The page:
Model 3 Reservation Holder Survey Underlines Tesla’s Mass Market Challenge

 

They waited for reservations… will they also wait for service? (image courtesy Investors Business Daily)

Much of the critical coverage of Tesla Motors, both here at Daily Kanban and elsewhere, has focused on issues that Tesla is able to get away with as a small-volume manufacturer serving an affluent, early-adopter market segment. From manufacturing bottlenecks to quality control problems, from inconsistent, hype-happy communication to poor service, Tesla has been able to weather a storm of problems because its customers and fans are so patient with and passionate about the company. But as Tesla moves from expensive, low-volume cars to the mass market Model 3 these problems are taking on a new significance. In part this is because higher volumes increase the likelihood of quality and service problems, and in part it is because mass market customers who depend on a single car for their daily routine are more demanding than luxury car buyers who can always take the Lexus to work if their Tesla is broken.

Given Tesla’s pattern of releasing cars with insufficient testing as well as its chronic quality problems, it’s safe to assume that the Model 3 will face its fair share of issues. Thus, investing in service infrastructure that will allow Tesla to promptly and affordably repair and upgrade high volumes of Model 3 is extremely important. As Bertel has written about at Forbes, Tesla is behind the curve on those investments and it will cost billions to catch them up. Just yesterday a piece by former Tesla employee Evan Niu dramatically illustrated just how far Tesla has to go to improve its service time, which has dragged on for 8 long months in Niu’s case. Now an exclusive study of about 800 Tesla Model 3 reservation holders, EV owners and luxury brand car owners conducted last year on behalf of a major automaker and provided to Daily Kanban by an industry source, reveals why Tesla’s quality and service woes are so critical to the success or failure of the Model 3.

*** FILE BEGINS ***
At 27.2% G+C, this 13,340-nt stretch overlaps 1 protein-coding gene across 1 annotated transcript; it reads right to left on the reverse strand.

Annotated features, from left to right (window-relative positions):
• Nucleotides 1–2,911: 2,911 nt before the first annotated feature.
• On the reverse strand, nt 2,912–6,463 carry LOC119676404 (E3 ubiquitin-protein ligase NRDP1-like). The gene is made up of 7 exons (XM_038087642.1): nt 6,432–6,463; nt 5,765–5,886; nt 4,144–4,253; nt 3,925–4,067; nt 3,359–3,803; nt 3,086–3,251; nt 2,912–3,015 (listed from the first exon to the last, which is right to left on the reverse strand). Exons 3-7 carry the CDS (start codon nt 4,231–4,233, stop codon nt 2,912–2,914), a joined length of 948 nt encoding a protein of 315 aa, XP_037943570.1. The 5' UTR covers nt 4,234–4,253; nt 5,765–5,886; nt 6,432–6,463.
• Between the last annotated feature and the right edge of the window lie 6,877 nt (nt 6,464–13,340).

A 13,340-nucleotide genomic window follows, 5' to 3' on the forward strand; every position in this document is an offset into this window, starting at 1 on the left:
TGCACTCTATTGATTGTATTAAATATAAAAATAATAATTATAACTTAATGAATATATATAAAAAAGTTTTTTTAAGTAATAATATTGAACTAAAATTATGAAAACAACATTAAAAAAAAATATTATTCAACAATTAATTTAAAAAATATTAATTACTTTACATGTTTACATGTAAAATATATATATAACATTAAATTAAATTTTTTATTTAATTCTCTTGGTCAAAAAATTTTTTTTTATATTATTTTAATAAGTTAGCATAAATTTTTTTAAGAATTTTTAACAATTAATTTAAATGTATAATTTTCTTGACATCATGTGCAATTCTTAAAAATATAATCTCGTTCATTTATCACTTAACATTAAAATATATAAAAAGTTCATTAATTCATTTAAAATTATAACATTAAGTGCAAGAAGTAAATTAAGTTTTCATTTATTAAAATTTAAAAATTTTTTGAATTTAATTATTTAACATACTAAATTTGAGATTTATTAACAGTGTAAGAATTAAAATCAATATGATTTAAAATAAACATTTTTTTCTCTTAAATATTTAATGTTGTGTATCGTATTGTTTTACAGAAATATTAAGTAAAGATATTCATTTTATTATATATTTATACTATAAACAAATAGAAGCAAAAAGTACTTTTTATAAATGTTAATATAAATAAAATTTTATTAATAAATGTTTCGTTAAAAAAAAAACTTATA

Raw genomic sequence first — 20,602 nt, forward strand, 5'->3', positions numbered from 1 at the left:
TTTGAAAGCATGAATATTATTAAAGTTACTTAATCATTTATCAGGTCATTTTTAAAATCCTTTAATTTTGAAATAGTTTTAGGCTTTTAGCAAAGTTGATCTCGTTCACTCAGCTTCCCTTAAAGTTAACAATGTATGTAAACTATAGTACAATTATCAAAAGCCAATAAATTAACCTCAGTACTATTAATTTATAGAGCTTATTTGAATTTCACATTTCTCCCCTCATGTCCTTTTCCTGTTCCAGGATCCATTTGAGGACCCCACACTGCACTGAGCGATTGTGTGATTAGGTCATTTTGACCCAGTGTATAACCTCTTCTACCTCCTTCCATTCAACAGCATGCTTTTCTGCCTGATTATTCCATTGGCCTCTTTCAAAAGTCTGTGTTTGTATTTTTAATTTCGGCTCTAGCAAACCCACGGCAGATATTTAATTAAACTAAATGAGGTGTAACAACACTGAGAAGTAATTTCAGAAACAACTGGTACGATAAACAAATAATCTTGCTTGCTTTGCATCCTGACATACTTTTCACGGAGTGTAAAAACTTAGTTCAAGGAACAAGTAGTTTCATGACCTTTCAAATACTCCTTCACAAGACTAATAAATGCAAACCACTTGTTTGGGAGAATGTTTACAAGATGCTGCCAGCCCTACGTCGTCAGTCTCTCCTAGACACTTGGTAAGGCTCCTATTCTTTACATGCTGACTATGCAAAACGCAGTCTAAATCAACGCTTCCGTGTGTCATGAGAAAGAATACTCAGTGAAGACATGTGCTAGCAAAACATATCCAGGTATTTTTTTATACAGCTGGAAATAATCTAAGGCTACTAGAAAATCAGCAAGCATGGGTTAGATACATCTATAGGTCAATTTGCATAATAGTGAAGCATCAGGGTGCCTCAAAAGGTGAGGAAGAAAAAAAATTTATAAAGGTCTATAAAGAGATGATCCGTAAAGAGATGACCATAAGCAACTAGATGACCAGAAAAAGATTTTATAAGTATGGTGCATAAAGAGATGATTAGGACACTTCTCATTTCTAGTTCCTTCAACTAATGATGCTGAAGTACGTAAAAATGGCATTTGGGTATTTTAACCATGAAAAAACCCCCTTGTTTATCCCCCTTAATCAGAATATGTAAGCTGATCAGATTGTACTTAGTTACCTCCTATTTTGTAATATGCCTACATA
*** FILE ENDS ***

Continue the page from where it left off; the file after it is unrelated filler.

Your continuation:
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Tata Motors on Bolt vs. Bolt

Like a bolt from the blue?

Like a bolt from the blue?

When TransportEvolved pointed out that Tata Motors has a five-door hatchback called “Bolt” and suggested that this might be a problem for Chevrolet’s planned Bolt EV, we thought we would reach out to the Indian automaker for comment on the matter. Today, a Tata Motors spokesman made the following statement to DailyKanban:

“Bolt is currently a brand name registered by Tata Motors for the Indian market and we are in the process of registering it for some of our key international markets as relevant. However, we do not presently anticipate any concerns about the GM vehicle as both of these products are focused on very different markets”.

GM has assiduously avoided saying what markets outside the United States it might sell the Bolt in, and has even said it may reconsider the name Bolt altogether. Losing out on the Bolt name in India may not be a deciding factor, but, depending on what other markets Tata registers the Bolt name in, this could potentially become more of an issue. Tata may not “presently anticipate any concerns” with the name-sharing, but if GM has global ambitions for Bolt it may need to reach into its bag of brands to avoid overlap with Tata’s Bolt.

So You Want To Be A Mobility Company?

Time to get out of the lab…



Over the last decade or so, it has become increasingly fashionable for automakers to explore new forms of mobility outside of the traditional automotive paradigm. Initially much of this was the industry’s usual blue-sky “concept car” dreaming, but as Google’s pushes autonomous cars towards reality and the auto industry comes to term with the digital revolution, automakers are taking the idea of rebranding as “mobility companies” more and more seriously. But, as with most high-concept “pivots” that sound good on paper, there are real questions about how exactly a car company is supposed to expand into broader areas of mobility.

The big issues around autonomous cars –be they technological, regulatory or economic– will take some time to hash out, and it could take many product cycles before new mobility markets emerge on any kind of broad scale. But in the meantime, diversifying from automobiles to other forms of mobility may provide surprising new opportunities.

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Why CES Scares Auto Writers

 

So now, less than five years later, you can go up on a steep hill in Las Vegas and look West, and with the right kind of eyes you can almost see the high-water mark—that place where the wave finally broke and rolled back.” ~Hunter S Thompson

Yes, Virginia, CES is the Most Important Auto Show. Want to know why? Because it isn’t a car show at all. I know, I know…. this is confusing stuff. Hang out for a minute though, and all will be explained.

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